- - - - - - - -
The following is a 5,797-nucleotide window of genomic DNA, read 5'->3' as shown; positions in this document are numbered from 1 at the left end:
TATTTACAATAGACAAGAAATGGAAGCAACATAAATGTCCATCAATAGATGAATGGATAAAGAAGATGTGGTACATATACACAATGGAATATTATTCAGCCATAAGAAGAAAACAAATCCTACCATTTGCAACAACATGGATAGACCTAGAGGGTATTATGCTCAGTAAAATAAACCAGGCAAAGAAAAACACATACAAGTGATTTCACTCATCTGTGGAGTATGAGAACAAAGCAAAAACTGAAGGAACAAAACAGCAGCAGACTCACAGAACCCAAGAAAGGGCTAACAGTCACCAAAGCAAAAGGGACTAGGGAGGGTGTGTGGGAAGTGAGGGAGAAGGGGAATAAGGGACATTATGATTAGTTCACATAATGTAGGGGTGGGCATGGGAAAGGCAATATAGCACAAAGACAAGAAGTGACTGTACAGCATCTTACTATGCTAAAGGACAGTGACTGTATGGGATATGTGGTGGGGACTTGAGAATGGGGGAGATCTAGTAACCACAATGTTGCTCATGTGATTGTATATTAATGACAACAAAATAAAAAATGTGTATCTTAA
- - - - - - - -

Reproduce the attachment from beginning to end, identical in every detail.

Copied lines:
The following is a 5,797-nucleotide window of genomic DNA, read 5'->3' as shown; positions in this document are numbered from 1 at the left end:
TATTTACAATAGACAAGAAATGGAAGCAACATAAATGTCCATCAATAGATGAATGGATAAAGAAGATGTGGTACATATACACAATGGAATATTATTCAGCCATAAGAAGAAAACAAATCCTACCATTTGCAACAACATGGATAGACCTAGAGGGTATTATGCTCAGTAAAATAAACCAGGCAAAGAAAAACACATACAAGTGATTTCACTCATCTGTGGAGTATGAGAACAAAGCAAAAACTGAAGGAACAAAACAGCAGCAGACTCACAGAACCCAAGAAAGGGCTAACAGTCACCAAAGCAAAAGGGACTAGGGAGGGTGTGTGGGAAGTGAGGGAGAAGGGGAATAAGGGACATTATGATTAGTTCACATAATGTAGGGGTGGGCATGGGAAAGGCAATATAGCACAAAGACAAGAAGTGACTGTACAGCATCTTACTATGCTAAAGGACAGTGACTGTATGGGATATGTGGTGGGGACTTGAGAATGGGGGAGATCTAGTAACCACAATGTTGCTCATGTGATTGTATATTAATGACAACAAAATAAAAAATGTGTATCTTAA